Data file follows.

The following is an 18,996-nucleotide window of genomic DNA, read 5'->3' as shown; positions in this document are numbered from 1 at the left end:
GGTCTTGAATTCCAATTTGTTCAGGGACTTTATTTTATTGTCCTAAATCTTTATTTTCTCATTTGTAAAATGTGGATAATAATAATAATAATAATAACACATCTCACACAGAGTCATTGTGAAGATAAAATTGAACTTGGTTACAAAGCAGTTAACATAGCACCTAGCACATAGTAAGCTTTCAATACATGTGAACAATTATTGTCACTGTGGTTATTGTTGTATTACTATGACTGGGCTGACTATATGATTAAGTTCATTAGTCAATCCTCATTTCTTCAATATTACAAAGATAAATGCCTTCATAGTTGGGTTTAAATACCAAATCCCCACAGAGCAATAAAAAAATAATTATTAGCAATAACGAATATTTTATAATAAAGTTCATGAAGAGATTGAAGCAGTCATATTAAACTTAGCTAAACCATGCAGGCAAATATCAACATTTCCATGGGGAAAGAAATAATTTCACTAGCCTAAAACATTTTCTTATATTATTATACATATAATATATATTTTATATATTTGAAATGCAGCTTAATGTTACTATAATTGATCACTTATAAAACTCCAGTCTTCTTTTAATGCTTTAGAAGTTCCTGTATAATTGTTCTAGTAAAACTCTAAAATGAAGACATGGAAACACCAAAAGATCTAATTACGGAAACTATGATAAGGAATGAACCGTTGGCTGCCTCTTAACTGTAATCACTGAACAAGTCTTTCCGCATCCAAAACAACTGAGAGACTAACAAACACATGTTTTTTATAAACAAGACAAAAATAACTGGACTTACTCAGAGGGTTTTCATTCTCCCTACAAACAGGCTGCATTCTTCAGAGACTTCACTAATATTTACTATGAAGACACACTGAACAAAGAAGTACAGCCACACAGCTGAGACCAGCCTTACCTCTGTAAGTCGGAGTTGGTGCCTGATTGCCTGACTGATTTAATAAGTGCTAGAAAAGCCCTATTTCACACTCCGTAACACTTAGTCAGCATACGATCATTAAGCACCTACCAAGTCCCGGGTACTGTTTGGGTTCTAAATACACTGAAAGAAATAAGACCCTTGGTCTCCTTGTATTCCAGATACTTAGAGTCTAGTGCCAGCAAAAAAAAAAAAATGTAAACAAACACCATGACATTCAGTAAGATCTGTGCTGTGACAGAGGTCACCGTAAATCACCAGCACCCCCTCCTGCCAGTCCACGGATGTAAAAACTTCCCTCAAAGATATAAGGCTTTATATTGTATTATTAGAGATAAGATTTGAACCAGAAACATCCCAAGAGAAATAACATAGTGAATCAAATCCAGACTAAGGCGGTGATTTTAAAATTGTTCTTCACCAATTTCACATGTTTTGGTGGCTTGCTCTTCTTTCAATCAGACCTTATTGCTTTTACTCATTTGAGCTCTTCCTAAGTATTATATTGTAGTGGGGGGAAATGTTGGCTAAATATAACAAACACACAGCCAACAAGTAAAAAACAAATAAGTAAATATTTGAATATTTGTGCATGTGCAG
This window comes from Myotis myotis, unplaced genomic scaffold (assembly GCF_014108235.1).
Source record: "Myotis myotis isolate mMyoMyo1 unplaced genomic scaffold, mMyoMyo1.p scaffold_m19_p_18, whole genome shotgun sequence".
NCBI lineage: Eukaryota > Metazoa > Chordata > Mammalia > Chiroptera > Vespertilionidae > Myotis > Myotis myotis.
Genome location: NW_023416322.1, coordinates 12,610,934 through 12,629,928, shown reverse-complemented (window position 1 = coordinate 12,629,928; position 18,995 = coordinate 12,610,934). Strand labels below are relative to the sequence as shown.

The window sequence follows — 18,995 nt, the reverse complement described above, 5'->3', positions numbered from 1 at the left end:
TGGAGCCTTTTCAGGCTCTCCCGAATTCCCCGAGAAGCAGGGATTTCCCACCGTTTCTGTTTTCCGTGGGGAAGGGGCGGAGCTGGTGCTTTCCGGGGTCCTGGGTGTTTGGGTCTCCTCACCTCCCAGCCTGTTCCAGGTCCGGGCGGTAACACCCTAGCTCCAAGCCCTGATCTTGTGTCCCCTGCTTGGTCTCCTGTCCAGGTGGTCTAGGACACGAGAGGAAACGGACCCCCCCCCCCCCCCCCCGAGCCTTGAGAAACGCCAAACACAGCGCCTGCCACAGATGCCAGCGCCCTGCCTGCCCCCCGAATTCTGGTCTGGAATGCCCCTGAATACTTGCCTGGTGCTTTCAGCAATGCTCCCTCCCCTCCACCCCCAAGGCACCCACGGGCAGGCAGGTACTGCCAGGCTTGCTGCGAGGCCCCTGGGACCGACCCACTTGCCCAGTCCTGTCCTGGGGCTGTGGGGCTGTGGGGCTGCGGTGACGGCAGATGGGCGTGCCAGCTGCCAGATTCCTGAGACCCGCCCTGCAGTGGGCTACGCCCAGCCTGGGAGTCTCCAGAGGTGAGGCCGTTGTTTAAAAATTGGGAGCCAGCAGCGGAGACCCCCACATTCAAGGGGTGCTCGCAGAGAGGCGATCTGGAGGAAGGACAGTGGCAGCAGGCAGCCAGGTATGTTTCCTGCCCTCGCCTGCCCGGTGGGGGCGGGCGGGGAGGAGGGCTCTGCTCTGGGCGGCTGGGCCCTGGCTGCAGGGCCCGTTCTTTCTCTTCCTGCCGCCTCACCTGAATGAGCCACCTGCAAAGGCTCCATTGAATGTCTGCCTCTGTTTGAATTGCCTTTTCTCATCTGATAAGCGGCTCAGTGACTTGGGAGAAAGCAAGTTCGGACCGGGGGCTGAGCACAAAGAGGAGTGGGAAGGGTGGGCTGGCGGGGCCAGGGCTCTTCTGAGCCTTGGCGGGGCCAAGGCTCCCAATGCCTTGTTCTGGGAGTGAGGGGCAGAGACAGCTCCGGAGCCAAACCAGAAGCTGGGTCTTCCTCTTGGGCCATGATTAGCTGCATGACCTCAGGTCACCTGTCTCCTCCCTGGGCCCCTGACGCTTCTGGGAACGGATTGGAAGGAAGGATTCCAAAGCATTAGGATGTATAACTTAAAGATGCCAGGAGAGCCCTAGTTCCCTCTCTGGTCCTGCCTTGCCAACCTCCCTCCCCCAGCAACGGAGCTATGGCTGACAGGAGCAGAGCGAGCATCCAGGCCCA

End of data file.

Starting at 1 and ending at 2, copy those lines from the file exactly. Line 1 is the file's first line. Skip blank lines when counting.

The following is an 18,996-nucleotide window of genomic DNA, read 5'->3' as shown; positions in this document are numbered from 1 at the left end:
GGTCTTGAATTCCAATTTGTTCAGGGACTTTATTTTATTGTCCTAAATCTTTATTTTCTCATTTGTAAAATGTGGATAATAATAATAATAATAATAACACATCTCACACAGAGTCATTGTGAAGATAAAATTGAACTTGGTTACAAAGCAGTTAACATAGCACCTAGCACATAGTAAGCTTTCAATACATGTGAACAATTATTGTCACTGTGGTTATTGTTGTATTACTATGACTGGGCTGACTATATGATTAAGTTCATTAGTCAATCCTCATTTCTTCAATATTACAAAGATAAATGCCTTCATAGTTGGGTTTAAATACCAAATCCCCACAGAGCAATAAAAAAATAATTATTAGCAATAACGAATATTTTATAATAAAGTTCATGAAGAGATTGAAGCAGTCATATTAAACTTAGCTAAACCATGCAGGCAAATATCAACATTTCCATGGGGAAAGAAATAATTTCACTAGCCTAAAACATTTTCTTATATTATTATACATATAATATATATTTTATATATTTGAAATGCAGCTTAATGTTACTATAATTGATCACTTATAAAACTCCAGTCTTCTTTTAATGCTTTAGAAGTTCCTGTATAATTGTTCTAGTAAAACTCTAAAATGAAGACATGGAAACACCAAAAGATCTAATTACGGAAACTATGATAAGGAATGAACCGTTGGCTGCCTCTTAACTGTAATCACTGAACAAGTCTTTCCGCATCCAAAACAACTGAGAGACTAACAAACACATGTTTTTTATAAACAAGACAAAAATAACTGGACTTACTCAGAGGGTTTTCATTCTCCCTACAAACAGGCTGCATTCTTCAGAGACTTCACTAATATTTACTATGAAGACACACTGAACAAAGAAGTACAGCCACACAGCTGAGACCAGCCTTACCTCTGTAAGTCGGAGTTGGTGCCTGATTGCCTGACTGATTTAATAAGTGCTAGAAAAGCCCTATTTCACACTCCGTAACACTTAGTCAGCATACGATCATTAAGCACCTACCAAGTCCCGGGTACTGTTTGGGTTCTAAATACACTGAAAGAAATAAGACCCTTGGTCTCCTTGTATTCCAGATACTTAGAGTCTAGTGCCAGCAAAAAAAAAAAAATGTAAACAAACACCATGACATTCAGTAAGATCTGTGCTGTGACAGAGGTCACCGTAAATCACCAGCACCCCCTCCTGCCAGTCCACGGATGTAAAAACTTCCCTCAAAGATATAAGGCTTTATATTGTATTATTAGAGATAAGATTTGAACCAGAAACATCCCAAGAGAAATAACATAGTGAATCAAATCCAGACTAAGGCGGTGATTTTAAAATTGTTCTTCACCAATTTCACATGTTTTGGTGGCTTGCTCTTCTTTCAATCAGACCTTATTGCTTTTACTCATTTGAGCTCTTCCTAAGTATTATATTGTAGTGGGGGGAAATGTTGGCTAAATATAACAAACACACAGCCAACAAGTAAAAAACAAATAAGTAAATATTTGAATATTTGTGCATGTGCAG